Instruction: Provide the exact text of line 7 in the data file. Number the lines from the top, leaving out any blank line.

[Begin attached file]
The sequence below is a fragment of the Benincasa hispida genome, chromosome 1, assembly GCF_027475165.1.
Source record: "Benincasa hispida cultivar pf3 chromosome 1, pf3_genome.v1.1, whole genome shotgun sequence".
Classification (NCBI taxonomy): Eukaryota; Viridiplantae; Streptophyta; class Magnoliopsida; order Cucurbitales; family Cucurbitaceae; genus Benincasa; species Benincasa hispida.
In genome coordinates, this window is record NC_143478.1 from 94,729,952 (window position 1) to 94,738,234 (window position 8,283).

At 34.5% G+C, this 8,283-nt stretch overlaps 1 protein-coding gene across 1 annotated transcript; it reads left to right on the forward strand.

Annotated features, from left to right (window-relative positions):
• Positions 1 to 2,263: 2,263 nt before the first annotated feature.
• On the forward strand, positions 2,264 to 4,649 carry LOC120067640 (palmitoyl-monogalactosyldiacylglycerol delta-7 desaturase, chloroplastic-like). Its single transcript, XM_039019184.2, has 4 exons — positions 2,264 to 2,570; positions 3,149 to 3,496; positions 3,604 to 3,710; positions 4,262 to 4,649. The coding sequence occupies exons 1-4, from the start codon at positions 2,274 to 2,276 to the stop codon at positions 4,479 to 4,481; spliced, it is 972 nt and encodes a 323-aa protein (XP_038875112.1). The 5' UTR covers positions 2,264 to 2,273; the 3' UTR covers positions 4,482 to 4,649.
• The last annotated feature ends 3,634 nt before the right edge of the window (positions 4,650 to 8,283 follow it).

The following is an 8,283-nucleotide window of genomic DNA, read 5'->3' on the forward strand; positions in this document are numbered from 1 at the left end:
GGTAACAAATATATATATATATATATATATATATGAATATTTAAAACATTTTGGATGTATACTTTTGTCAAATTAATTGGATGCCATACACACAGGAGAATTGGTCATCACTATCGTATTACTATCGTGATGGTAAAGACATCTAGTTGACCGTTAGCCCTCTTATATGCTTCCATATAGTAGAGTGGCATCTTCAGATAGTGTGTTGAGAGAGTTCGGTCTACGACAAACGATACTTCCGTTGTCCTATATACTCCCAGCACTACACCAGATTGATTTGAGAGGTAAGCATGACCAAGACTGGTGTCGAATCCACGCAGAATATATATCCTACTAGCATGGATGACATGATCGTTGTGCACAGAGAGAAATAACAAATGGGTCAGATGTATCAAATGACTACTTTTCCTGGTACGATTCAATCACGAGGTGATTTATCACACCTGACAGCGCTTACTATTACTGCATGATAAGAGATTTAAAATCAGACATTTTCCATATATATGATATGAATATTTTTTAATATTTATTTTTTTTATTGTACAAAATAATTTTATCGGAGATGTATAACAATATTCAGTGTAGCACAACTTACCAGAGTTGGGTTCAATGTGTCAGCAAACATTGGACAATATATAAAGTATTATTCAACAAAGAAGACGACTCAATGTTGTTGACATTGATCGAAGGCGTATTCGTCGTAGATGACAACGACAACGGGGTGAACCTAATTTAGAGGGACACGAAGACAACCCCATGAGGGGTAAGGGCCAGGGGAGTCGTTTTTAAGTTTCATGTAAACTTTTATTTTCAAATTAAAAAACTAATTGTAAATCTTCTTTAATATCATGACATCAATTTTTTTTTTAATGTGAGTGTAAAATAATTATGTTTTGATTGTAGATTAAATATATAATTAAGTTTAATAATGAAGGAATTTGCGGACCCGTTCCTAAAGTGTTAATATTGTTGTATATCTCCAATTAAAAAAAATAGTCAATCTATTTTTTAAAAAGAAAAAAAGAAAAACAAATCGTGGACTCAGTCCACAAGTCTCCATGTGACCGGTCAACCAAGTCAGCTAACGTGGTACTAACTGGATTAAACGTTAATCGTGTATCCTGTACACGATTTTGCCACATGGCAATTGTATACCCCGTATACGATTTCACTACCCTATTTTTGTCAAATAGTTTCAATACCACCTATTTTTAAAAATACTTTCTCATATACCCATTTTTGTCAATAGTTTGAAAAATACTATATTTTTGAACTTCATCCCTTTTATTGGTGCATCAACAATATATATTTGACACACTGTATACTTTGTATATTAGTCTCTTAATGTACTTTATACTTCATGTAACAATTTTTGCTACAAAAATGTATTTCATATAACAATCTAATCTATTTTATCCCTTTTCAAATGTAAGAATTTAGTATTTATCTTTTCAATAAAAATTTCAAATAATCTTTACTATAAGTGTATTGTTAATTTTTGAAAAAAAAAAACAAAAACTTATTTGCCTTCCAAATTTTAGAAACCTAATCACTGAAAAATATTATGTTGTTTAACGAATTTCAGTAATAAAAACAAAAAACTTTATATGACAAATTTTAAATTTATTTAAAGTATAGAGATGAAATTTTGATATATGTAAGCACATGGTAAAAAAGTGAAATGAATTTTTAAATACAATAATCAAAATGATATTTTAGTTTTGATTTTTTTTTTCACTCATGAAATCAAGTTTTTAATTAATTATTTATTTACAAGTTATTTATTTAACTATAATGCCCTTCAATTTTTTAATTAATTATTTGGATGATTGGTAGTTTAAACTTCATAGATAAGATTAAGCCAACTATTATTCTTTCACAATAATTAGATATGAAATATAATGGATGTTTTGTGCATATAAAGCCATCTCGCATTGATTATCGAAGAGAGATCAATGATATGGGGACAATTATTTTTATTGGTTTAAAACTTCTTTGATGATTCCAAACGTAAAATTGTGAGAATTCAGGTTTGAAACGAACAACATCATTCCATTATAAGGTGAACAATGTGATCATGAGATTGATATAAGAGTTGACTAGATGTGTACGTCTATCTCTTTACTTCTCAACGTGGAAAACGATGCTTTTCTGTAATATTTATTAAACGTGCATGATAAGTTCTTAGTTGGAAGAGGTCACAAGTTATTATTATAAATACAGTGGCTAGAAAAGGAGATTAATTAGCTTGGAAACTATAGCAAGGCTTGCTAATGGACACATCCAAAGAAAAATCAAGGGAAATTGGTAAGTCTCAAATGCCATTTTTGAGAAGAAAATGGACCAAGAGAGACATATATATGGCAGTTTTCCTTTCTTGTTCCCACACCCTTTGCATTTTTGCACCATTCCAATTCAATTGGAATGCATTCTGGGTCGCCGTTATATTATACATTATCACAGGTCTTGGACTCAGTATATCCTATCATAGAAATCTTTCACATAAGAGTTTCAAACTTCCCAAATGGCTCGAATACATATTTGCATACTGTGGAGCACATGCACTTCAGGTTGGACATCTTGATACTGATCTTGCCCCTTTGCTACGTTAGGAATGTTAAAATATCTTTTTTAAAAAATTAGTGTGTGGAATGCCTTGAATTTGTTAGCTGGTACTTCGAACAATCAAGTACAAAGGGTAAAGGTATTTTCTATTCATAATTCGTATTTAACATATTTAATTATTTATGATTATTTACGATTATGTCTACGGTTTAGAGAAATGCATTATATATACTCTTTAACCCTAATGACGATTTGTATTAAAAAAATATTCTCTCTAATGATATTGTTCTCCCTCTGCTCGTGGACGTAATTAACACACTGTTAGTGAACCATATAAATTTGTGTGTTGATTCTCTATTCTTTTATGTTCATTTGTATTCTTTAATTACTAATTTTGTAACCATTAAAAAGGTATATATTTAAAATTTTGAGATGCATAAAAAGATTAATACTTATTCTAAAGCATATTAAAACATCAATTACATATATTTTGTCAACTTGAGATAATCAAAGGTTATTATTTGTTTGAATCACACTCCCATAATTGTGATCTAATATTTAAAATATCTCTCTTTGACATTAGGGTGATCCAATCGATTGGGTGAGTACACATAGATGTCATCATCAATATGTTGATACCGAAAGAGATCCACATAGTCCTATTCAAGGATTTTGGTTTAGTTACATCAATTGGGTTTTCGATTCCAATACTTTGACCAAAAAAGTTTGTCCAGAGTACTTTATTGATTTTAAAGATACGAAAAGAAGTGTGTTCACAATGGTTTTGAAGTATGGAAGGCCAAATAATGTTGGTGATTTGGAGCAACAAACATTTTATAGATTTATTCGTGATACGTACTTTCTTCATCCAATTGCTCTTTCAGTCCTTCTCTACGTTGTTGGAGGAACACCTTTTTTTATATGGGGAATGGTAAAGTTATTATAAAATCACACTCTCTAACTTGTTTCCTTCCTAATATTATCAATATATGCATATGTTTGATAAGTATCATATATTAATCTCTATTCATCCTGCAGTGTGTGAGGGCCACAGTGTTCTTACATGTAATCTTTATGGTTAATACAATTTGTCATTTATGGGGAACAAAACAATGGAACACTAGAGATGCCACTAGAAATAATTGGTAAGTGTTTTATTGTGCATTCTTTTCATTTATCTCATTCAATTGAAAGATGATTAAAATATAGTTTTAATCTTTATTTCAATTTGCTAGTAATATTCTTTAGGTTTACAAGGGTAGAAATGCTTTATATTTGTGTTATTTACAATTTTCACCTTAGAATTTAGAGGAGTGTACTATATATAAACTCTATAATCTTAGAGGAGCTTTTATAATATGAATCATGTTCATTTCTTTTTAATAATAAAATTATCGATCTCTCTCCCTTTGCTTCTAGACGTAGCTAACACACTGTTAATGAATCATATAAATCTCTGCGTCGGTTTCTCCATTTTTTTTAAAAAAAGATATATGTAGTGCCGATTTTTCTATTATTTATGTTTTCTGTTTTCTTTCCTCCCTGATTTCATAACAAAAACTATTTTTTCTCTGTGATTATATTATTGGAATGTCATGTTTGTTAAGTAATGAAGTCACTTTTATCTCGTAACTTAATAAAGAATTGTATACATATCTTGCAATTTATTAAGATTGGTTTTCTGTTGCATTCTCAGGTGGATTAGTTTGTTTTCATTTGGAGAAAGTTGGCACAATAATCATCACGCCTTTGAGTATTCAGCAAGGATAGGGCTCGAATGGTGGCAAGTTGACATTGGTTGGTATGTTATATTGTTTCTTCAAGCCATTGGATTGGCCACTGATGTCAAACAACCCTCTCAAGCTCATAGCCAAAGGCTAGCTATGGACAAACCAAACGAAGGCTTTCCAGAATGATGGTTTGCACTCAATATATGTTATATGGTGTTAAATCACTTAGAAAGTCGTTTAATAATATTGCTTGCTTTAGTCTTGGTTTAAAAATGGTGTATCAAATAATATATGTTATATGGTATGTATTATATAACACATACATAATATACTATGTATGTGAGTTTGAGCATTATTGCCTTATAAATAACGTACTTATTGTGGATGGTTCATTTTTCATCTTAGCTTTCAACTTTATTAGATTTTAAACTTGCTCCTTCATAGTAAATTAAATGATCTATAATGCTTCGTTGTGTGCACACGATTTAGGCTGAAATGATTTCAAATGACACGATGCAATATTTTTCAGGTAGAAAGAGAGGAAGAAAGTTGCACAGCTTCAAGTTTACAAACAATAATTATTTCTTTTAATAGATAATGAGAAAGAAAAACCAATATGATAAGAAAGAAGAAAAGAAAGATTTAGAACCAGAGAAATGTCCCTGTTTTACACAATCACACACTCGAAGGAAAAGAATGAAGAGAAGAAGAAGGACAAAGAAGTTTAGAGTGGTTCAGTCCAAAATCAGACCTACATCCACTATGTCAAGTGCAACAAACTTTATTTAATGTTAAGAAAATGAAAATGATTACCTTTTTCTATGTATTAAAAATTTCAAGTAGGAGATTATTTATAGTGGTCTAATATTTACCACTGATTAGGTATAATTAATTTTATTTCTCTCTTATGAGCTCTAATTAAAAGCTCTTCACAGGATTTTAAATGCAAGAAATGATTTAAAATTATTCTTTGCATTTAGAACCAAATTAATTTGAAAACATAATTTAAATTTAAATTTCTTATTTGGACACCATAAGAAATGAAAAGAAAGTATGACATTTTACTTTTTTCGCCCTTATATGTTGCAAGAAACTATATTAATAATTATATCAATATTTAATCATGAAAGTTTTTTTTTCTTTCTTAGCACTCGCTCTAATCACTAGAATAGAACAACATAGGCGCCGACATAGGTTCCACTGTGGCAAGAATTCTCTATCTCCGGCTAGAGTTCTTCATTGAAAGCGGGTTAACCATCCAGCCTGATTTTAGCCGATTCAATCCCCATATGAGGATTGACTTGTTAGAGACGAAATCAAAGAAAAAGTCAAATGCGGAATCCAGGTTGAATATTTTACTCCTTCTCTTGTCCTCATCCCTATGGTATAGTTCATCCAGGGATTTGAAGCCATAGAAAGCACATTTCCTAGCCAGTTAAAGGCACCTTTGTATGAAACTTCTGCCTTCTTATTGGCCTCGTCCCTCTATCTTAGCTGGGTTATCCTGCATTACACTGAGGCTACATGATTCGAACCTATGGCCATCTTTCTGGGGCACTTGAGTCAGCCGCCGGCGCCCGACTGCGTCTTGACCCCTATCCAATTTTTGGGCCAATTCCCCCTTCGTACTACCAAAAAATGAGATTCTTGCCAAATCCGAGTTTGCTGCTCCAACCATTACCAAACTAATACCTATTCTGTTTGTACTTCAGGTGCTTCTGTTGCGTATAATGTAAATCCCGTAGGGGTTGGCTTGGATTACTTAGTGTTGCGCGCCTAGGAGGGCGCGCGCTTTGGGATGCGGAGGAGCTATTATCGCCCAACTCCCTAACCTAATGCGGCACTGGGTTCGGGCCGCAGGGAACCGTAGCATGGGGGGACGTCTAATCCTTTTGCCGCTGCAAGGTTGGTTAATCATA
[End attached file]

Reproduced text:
• Positions 1 to 2,263: 2,263 nt before the first annotated feature.